It never seems worth it does it when you’re frantically packing to go away? The kids are all hyperactive, the car overloaded, and the husband harassed.

There’s so much to do that by the time you set off on your merry way you’re cursing the very idea of going on holiday.

Five hours down the motorway and nothing has changed – the kids are fighting, there are banana skins and empty crisp packets everywhere, the SatNav is lying and work/adoption seems like a better alternative.

Even arriving at your ‘dream destination’ involves copious amounts of work and organisation – making all the beds, sorting the food, unpacking, so that by the time you fall into bed you really do wonder why you bother.

But that’s just symptomatic of the entire problem because everything seems insurmountable when you are that stressed and, of course, what you really need is a holiday!

Come the next day however, you wake up, the sun is shining, the kids are playing Monopoly because there isn’t a telly, and there’s no rush over breakfast because they can eat mini multi-pack cereal until it comes out of their ears.

And you don’t have to worry about lunch because the pasty shop ticks all the boxes, or whether they get their five-a-day, do their homework, practice the piano or get to football practice. Instead, you just pack up your beach bag and head off to the sand.

Towel out, phone off, book open, newspaper sorted, kids playing, heaven. And just like that you remember what holidays are all about.

It still takes a while though doesn’t it to relax properly, for the shoulders to unclench, the smile to reappear, the teeth to ungrind, your mind to switch off from work preoccupations and the niggles that keep you awake at night? So you sit there like zombies for a few days while the kids rampage around you, oblivious to your stupor.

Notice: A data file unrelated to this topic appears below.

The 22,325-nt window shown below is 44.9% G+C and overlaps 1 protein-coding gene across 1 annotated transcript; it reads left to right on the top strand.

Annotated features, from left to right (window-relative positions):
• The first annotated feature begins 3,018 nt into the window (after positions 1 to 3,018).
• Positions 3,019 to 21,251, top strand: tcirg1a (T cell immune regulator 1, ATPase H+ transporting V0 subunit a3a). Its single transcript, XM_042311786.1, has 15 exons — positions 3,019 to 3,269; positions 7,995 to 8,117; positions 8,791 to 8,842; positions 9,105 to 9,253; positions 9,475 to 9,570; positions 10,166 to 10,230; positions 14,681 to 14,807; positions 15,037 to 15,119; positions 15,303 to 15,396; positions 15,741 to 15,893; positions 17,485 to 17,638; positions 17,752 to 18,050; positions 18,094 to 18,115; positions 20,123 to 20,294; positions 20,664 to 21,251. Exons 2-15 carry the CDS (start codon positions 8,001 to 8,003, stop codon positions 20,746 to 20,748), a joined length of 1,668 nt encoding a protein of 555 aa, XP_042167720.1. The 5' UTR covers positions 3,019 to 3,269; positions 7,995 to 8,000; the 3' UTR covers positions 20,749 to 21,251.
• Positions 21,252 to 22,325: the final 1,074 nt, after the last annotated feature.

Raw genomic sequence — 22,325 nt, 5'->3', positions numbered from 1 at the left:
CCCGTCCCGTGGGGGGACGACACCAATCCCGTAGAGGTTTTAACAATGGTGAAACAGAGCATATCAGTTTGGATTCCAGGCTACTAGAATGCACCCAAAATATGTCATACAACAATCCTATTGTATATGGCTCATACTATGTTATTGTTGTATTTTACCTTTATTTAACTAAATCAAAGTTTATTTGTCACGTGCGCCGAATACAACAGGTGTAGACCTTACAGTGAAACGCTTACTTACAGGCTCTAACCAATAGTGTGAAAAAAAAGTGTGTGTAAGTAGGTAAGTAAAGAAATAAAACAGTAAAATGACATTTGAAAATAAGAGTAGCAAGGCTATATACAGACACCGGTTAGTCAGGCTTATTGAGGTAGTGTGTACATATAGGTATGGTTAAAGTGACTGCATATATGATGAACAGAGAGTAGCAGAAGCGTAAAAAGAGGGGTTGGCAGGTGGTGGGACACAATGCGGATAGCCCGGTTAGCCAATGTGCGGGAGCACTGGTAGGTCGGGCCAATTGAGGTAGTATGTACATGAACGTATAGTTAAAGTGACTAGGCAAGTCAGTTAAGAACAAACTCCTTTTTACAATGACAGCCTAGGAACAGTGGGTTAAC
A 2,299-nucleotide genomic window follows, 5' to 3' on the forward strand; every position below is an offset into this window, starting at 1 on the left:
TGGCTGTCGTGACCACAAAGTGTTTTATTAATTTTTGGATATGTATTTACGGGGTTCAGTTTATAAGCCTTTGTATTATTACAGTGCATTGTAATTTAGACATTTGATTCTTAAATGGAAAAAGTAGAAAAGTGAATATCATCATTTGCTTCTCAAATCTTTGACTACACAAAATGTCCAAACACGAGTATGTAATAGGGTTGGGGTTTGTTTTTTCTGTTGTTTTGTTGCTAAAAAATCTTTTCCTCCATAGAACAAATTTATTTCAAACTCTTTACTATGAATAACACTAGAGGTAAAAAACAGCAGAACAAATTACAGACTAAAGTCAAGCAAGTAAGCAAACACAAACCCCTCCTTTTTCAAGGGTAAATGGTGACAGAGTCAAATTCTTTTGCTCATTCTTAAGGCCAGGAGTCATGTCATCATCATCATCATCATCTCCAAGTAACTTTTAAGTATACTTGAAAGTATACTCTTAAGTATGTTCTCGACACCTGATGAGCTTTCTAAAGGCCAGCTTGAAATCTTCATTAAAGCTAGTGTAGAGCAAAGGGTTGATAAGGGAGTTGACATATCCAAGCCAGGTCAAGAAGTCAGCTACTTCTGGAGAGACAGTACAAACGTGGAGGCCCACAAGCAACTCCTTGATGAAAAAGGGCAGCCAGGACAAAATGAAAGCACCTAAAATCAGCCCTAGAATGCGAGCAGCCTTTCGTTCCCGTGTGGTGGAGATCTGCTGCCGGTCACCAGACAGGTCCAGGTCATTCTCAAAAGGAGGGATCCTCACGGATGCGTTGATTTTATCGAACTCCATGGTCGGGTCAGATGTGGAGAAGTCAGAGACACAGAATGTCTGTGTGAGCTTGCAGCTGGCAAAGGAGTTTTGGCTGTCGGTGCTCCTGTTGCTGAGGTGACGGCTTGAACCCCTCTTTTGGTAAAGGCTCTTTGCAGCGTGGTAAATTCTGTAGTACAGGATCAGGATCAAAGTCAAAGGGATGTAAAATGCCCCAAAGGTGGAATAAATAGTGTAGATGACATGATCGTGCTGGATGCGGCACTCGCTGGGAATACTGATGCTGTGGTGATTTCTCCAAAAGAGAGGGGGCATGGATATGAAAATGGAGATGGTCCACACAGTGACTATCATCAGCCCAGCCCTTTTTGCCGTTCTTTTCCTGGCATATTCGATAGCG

But it’s the little things that help – eating fish and chips on the sea wall, waking early to watch the dolphins swim round the coast, playing Cluedo with grandma, taking the whole family out for curry, drinking lager in the pub garden on the way back to your holiday home, staying up late, going to bed early, and more than anything else, never having to rush.

And imperceptibly the colour returns to those strangled parts of your brain suffocated by timetables, agendas and schedules, where time just flows by in a wonderful stream of sand and suncream.

You have time to talk, think, plan, dream, laugh, enjoy the moment for what it is rather than frantically worrying about what next, where now, how and why.

Inevitably, it all comes to an end too quickly, but after that everything is easy – the journey home, arriving back at your own house, catching up with friends, getting ready for school, returning for work, the stuff which usually haunts you.

So what did we achieve? I think it’s called peace, and as I sat on the A34 this morning, stationary as usual, I noticed that instead of gripping the steering wheel and cursing, I was actually humming, my mind still up there on the cliffs looking at the sea, taking it all in, breathing.

You never know how much you need to get away until you go.